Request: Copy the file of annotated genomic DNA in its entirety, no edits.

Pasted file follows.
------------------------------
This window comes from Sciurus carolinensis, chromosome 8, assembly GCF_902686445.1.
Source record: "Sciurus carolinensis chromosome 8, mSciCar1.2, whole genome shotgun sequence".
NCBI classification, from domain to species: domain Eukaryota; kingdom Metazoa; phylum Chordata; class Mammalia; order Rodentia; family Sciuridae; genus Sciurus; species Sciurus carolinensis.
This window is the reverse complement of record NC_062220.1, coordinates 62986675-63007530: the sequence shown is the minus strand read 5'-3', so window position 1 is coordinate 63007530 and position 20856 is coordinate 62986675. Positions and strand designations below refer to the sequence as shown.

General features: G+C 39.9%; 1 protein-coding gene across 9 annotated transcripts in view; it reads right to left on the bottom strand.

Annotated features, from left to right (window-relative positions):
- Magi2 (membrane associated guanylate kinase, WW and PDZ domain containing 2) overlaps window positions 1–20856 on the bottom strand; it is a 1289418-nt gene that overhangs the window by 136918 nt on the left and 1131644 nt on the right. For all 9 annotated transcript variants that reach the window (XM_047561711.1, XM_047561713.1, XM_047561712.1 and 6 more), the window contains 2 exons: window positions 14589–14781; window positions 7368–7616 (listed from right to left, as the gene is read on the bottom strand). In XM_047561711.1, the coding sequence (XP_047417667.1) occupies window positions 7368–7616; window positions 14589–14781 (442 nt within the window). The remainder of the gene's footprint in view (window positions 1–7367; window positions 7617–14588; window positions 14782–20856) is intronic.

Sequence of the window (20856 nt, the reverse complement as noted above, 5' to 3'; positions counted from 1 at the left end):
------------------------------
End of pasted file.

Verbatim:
This window comes from Sciurus carolinensis, chromosome 8, assembly GCF_902686445.1.
Source record: "Sciurus carolinensis chromosome 8, mSciCar1.2, whole genome shotgun sequence".
NCBI classification, from domain to species: domain Eukaryota; kingdom Metazoa; phylum Chordata; class Mammalia; order Rodentia; family Sciuridae; genus Sciurus; species Sciurus carolinensis.
This window is the reverse complement of record NC_062220.1, coordinates 62986675-63007530: the sequence shown is the minus strand read 5'-3', so window position 1 is coordinate 63007530 and position 20856 is coordinate 62986675. Positions and strand designations below refer to the sequence as shown.

General features: G+C 39.9%; 1 protein-coding gene across 9 annotated transcripts in view; it reads right to left on the bottom strand.

Annotated features, from left to right (window-relative positions):
- Magi2 (membrane associated guanylate kinase, WW and PDZ domain containing 2) overlaps window positions 1–20856 on the bottom strand; it is a 1289418-nt gene that overhangs the window by 136918 nt on the left and 1131644 nt on the right. For all 9 annotated transcript variants that reach the window (XM_047561711.1, XM_047561713.1, XM_047561712.1 and 6 more), the window contains 2 exons: window positions 14589–14781; window positions 7368–7616 (listed from right to left, as the gene is read on the bottom strand). In XM_047561711.1, the coding sequence (XP_047417667.1) occupies window positions 7368–7616; window positions 14589–14781 (442 nt within the window). The remainder of the gene's footprint in view (window positions 1–7367; window positions 7617–14588; window positions 14782–20856) is intronic.

Sequence of the window (20856 nt, the reverse complement as noted above, 5' to 3'; positions counted from 1 at the left end):